Some car makers recommend Hybrid Organic Acid (HOAT) antifreeze formulas that use an organic anion as the primary corrosion inhibitor, along with an inorganic corrosion inhibitor. HOAT, for example, may use organic acid with a low silicate inorganic corrosion inhibitors. The inorganic corrosion inhibitor provides rapid passivation until the organic acid portion can take full effect. Yet the low silicate concentration doesn’t damage water pump seals. HOAT coolants also contain an azole additive as a copper corrosion inhibitor.

How can antifreeze manufacturers claim their product is all makes, all models or universal?

They really can’t. Generally, all makes all models universal antifreeze is 96% ethylene glycol and just 2 to 5% inhibitors. Since the product is billed as all makes, all models, it’s can’t possibly be vehicle specific, so it’s really a compromised product that provides LESS corrosion protection than the factory formula. To cover their bases, these all makes, all models universal antifreeze formulas use a small amount of every inorganic inhibitor, which causes corrosion by itself because the inhibitors interact poorly with each other.

use the correct coolant, never a universal antifreeze

In fact, many car makers have issued service bulletins warning not to use the wrong antifreeze just for this reason. In addition to interactions between inorganic inhibitors, there’s also the issue of incompatibility between the all makes, all models universal antifreeze and the rubber and plastics used in the engine and cooling system components.

So mixing different types of antifreeze coolants or add the wrong antifreeze coolant can actually CAUSE corrosion, pitting of water pump, rust formation in radiator and total cooling system degradation.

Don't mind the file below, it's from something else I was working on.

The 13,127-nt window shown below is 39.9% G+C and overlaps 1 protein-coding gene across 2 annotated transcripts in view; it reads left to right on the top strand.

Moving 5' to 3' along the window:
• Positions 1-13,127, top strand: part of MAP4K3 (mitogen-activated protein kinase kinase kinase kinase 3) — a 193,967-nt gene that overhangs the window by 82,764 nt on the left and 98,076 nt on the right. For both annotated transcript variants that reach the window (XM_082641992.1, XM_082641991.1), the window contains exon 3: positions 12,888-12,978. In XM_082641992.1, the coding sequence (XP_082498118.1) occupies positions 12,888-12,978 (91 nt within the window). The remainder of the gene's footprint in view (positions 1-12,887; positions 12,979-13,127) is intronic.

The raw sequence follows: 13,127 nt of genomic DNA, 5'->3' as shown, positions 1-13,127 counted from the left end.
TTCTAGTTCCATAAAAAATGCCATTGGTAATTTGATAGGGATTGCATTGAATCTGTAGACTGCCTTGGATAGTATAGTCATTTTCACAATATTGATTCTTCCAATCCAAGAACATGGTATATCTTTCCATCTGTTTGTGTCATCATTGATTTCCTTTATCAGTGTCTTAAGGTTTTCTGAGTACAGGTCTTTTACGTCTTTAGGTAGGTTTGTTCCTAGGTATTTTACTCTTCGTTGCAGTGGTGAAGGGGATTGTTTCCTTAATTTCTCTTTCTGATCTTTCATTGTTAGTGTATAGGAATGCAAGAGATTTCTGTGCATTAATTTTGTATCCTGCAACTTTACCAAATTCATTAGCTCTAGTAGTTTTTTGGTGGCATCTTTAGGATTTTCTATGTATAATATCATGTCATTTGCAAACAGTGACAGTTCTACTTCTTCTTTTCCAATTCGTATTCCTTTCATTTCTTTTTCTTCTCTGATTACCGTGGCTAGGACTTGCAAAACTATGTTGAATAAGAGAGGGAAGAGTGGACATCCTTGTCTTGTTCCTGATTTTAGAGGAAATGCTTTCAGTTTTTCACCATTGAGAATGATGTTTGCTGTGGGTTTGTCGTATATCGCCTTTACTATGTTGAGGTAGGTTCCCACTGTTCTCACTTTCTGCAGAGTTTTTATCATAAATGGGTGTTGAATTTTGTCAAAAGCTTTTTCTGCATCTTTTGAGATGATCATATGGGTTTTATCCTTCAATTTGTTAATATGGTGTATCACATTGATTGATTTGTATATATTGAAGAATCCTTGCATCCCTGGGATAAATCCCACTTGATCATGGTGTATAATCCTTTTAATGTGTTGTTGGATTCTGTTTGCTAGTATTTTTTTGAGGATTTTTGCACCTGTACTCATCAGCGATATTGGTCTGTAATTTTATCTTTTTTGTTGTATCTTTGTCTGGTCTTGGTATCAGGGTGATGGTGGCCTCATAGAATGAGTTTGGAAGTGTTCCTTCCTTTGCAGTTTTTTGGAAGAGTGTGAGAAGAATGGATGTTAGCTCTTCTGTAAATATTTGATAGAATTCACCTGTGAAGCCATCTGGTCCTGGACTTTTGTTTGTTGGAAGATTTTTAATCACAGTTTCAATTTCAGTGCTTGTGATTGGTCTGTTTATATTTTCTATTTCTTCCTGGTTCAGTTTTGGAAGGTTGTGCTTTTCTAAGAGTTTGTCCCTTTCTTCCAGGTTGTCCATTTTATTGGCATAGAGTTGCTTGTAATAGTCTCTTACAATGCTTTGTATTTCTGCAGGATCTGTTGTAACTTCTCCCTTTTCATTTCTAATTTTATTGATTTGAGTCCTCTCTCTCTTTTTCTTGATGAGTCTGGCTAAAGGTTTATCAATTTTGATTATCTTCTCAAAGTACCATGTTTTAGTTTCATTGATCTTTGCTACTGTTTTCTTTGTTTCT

Using the wrong antifreeze coolant can cause extensive cooling system damage

Shops like to use all makes, all models antifreeze coolant because they don’t have to stock vehicle specific antifreeze or tie up their repair bay waiting for an antifreeze delivery from the local dealer. However, if a shop uses all makes, all models universal antifreeze coolant in your vehicle and it’s not fully compatible the damage won’t show up for at least a year. By then you won’t connect the dots to realize that the coolant flush with the wrong coolant is what damaged your radiator, heater core or water pump. Good luck pointing the finger at the shop at that point!

Why do shops and parts stores sell and use a universal or multi-vehicle coolant?

Simple, shops and auto parts retailers don’t have the shelf space to stock every car maker’s specific type of coolant. Many universal or multi-vehicle coolants have a neutral color, neither bright green nor orange. If the vehicle is just low on coolant and you’re using a universal coolant to top off the level, you probably won’t compromise the anti corrosive capabilities since the system is already passivated. However, there’s no way of knowing if the new universal coolant is compatible with the corrosion additive package which could result in corrosion inhibitor drop out.

warning about using a universal antifreeze in your car

Which water to use when mixing antifreeze concentrate or topping off the system?

Ask any car buff which water to use when mixing antifreeze concentrate or topping off  a cooling system, and they’ll tell you to use distilled water. Well, that’s certainly better than hard tap water. But distilled water can still contain minerals that can react with metal and your antifreeze to form corrosion and deposits. You want de-ionized/de-mineralized water.

Other antifreeze additives

In addition to corrosion inhibitors, all antifreeze formulas contain an anti-oxidant, anti-cavitation and anti-foaming additive, along with a identifying dye.

What determines antifreeze life?

Ethylene Glycol never wears out, but the corrosion inhibitor,anti-oxidant, anti-cavitation and anti-foaming additives do wear out. How long the antifreeze lasts is directly related to type and amount of the corrosion inhibitor in the formula. If you don’t change your antifreeze coolant at the recommended intervals, you risk causing extensive and expensive damage to your radiator, heater core, heater tubing and water pump.

©, 2017 Rick Muscoplat